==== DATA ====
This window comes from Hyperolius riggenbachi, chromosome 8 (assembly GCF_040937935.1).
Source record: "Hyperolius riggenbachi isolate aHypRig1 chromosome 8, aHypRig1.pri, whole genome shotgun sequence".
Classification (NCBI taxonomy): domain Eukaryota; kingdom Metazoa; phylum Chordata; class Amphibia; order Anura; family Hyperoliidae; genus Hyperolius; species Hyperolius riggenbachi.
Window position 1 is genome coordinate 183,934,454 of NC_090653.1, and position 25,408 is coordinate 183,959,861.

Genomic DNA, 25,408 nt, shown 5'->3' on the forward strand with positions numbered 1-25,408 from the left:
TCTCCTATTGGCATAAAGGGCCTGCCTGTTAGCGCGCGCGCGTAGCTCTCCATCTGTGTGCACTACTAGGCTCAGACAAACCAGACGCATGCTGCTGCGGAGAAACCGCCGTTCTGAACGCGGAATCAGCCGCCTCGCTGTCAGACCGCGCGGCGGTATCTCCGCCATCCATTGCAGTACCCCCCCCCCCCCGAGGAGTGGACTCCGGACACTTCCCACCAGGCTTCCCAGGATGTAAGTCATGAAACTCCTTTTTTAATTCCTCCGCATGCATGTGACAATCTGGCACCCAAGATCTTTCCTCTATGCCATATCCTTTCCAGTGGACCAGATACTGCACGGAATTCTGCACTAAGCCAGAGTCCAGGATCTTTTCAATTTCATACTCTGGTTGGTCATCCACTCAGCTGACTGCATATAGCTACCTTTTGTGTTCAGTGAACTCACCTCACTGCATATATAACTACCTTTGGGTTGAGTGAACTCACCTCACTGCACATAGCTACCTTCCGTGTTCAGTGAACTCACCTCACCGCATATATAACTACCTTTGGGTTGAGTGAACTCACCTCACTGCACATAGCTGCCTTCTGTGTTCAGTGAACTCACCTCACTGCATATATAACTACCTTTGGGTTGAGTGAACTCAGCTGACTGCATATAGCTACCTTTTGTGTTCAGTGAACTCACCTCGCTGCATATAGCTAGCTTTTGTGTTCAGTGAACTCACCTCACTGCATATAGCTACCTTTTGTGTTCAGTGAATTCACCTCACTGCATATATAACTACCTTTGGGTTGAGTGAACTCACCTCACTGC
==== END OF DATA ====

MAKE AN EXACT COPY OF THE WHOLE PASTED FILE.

This window comes from Hyperolius riggenbachi, chromosome 8 (assembly GCF_040937935.1).
Source record: "Hyperolius riggenbachi isolate aHypRig1 chromosome 8, aHypRig1.pri, whole genome shotgun sequence".
Classification (NCBI taxonomy): domain Eukaryota; kingdom Metazoa; phylum Chordata; class Amphibia; order Anura; family Hyperoliidae; genus Hyperolius; species Hyperolius riggenbachi.
Window position 1 is genome coordinate 183,934,454 of NC_090653.1, and position 25,408 is coordinate 183,959,861.

Genomic DNA, 25,408 nt, shown 5'->3' on the forward strand with positions numbered 1-25,408 from the left:
TCTCCTATTGGCATAAAGGGCCTGCCTGTTAGCGCGCGCGCGTAGCTCTCCATCTGTGTGCACTACTAGGCTCAGACAAACCAGACGCATGCTGCTGCGGAGAAACCGCCGTTCTGAACGCGGAATCAGCCGCCTCGCTGTCAGACCGCGCGGCGGTATCTCCGCCATCCATTGCAGTACCCCCCCCCCCCCGAGGAGTGGACTCCGGACACTTCCCACCAGGCTTCCCAGGATGTAAGTCATGAAACTCCTTTTTTAATTCCTCCGCATGCATGTGACAATCTGGCACCCAAGATCTTTCCTCTATGCCATATCCTTTCCAGTGGACCAGATACTGCACGGAATTCTGCACTAAGCCAGAGTCCAGGATCTTTTCAATTTCATACTCTGGTTGGTCATCCACTCAGCTGACTGCATATAGCTACCTTTTGTGTTCAGTGAACTCACCTCACTGCATATATAACTACCTTTGGGTTGAGTGAACTCACCTCACTGCACATAGCTACCTTCCGTGTTCAGTGAACTCACCTCACCGCATATATAACTACCTTTGGGTTGAGTGAACTCACCTCACTGCACATAGCTGCCTTCTGTGTTCAGTGAACTCACCTCACTGCATATATAACTACCTTTGGGTTGAGTGAACTCAGCTGACTGCATATAGCTACCTTTTGTGTTCAGTGAACTCACCTCGCTGCATATAGCTAGCTTTTGTGTTCAGTGAACTCACCTCACTGCATATAGCTACCTTTTGTGTTCAGTGAATTCACCTCACTGCATATATAACTACCTTTGGGTTGAGTGAACTCACCTCACTGC